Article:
5 Tips to Getting Your Horse Sold

| March 1, 2012 | Reply
Mandee Widrick | March 1, 2012 |The horse economy isn’t the best, and people are pinching their pennies more than ever before. As a seller, it’s may be a challenge to get those leads and make a sale, especially when cheap or free horses are overtaking the marktet. There are a few steps you can take to increase your chances of getting your horse in front of the right buyer, just by using a bit of determination and creativity.

1) Post your horse on multiple classified websites.Some of the most popular free equine classified websites include Dream Horse, HorseTopia, Equine.com, HorseClicks.com and Craigslist (okay, Craigslist isn’t just for equine, but it can still give you good leads). If you have a number of equestrian friends on social media sites such as Facebook or Twitter, these are also great places spread the word about your horse for sale. Don’t be afraid to use more than one website; in fact, more listings will likely generate more buyer leads. Some websites may charge a small fee based on how detailed you want your ad to be, but these fees are typically inexpensive and could easily be worth the investment.Zhazha-300x2422) Include bright, clear photos with any listings.Whether you’re posting online ads or flyers in tack stores, quality photos are imperative. Most people are very visual, and if your horse is attractive, then don’t be afraid to show him off.Avoid using photos that are dark, distant or blurry. Photos should be bright, colorful and appealing to look at. You want ad viewers to see your posting and think, “Wow, now that is a great looking horse!”If you’re someone who likes to take constant photos of your horse (like me), you probably have LOTS of images on your camera already. Don’t use those pictures of him standing at one of those really weird angles that makes his head look ginormous or his back appear nonexistent. If you can’t get your horse to stand for a good photo alone, grab a friend or family member to help position him, then have them step back just far enough to be excluded from the shot.

3) Upload a video to YouTube.

Take the visual aspect of your ad to another level! Want to give prospective buyers yet another reason to come see your horse? Make a video highlighting the horse both on the ground and under the saddle. Many websites have a rule about including a video link in your ad description, but don’t be daunted. Simply state that you have a video available by request should this happen.

Your video should be done in good lighting (much like a photo) with little to no background noise. Avoid excessive talking in the video background and make the horse your main focus when filming. If you need to, edit it the video down to between 3-5 minutes when you get done – lengthy videos may get boring for a buyer with a short attention span.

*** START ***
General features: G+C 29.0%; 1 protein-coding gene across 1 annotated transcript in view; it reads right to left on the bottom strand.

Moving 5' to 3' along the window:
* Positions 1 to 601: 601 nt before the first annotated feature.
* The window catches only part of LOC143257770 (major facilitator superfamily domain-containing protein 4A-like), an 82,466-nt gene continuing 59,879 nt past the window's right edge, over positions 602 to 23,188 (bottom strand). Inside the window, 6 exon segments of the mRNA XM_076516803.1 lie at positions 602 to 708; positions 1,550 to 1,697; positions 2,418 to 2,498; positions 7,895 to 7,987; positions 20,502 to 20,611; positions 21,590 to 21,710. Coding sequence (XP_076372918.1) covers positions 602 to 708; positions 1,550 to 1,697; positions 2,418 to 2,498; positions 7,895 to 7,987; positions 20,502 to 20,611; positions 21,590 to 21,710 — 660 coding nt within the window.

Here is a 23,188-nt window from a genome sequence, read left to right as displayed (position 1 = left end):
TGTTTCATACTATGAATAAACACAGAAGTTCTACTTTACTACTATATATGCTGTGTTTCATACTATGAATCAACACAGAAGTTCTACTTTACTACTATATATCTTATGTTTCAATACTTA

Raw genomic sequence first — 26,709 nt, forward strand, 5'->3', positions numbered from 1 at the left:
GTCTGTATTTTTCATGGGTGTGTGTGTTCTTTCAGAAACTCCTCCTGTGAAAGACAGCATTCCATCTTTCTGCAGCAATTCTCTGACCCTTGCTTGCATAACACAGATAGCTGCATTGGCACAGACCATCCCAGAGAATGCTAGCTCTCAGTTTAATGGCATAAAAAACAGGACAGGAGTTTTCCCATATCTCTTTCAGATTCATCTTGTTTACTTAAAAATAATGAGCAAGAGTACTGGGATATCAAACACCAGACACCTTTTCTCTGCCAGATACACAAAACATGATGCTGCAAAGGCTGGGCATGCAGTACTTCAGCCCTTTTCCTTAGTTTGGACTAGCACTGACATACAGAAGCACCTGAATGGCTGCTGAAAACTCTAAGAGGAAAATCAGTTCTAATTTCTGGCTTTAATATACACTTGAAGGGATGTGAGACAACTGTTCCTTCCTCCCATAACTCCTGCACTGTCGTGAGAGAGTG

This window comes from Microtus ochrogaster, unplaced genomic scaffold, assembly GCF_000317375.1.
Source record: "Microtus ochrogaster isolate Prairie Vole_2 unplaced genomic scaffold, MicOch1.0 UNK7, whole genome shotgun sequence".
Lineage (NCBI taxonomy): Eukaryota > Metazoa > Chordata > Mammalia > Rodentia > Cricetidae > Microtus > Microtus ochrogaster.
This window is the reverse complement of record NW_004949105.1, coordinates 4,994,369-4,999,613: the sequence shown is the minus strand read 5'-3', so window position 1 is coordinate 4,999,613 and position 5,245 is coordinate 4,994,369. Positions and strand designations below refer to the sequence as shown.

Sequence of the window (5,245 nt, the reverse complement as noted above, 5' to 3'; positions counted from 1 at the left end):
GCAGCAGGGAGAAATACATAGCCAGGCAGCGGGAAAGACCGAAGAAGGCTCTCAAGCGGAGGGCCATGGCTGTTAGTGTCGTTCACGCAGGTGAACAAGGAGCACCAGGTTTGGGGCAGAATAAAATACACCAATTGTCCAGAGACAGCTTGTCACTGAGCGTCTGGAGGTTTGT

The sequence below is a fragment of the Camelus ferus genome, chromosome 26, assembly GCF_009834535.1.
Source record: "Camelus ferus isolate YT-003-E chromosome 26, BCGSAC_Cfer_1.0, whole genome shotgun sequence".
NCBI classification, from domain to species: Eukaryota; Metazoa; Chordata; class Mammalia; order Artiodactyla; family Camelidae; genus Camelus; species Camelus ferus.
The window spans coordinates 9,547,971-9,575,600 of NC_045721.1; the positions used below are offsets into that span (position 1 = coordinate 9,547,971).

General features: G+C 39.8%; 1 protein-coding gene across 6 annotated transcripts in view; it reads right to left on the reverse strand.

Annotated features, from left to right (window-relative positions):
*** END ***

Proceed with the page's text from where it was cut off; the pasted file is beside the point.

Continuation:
Here’s a good example of a “horse for sale” video that we found on YouTube:

Be sure to also include a link to the horse’s online listing in the description of the video. Keep in mind that it may be a good idea to avoid including the email and phone number on YouTube for security reasons. Potential buyers can always contact you through the sale link and if they’re seriously interested, they won’t hesitate to find the correct link.

4) Highlight the horse’s accomplishments.

Has your horse been shown for Western Pleasure? Did he spend 2-3 months with a dressage trainer? Is he an amazing trail horse? Share in your ad description what your horse has been used for and who has ridden him, going beyond the generic ad that typically lists only the horse’s age, height and health information. Taking that extra time to summarize your horse’s qualities will catch the attention of a potential buyer.

If your horse needs work, don’t scare buyers off with the phrase, “Experienced Rider Required”. Instead, find a way to highlight the positive traits of the horse and let prospects know that he may need additional training. Be completely honest about the horse’s experience so the buyer doesn’t get any surprises, while being clear that he likely has potential for the right person.

5) Do the “extras” prior to listing your horse for sale.

If your horse is in need of vaccinations, deworming or dental/hoof work, get that done before trying to sell him. It’s not impossible to sell your horse even if he is in need of additional care, but the buyer is less likely to have a reason to try to talk you down on your asking price if you make sure everything is current. Oh, and don’t forget to get a coggins test for Equine Infectious Anemia, as most states require a negative coggins certificate before a horse can be transported.

Photo credit: Gareth du Plessis

Tags: , ,

Category: Featured, News

About the Author ()

Cindy Corwin is the CEO/Owner of Horse Family Magazine and is specifically interested in giving back to equine communities and bringing families closer together in their love of horses.

Leave a Reply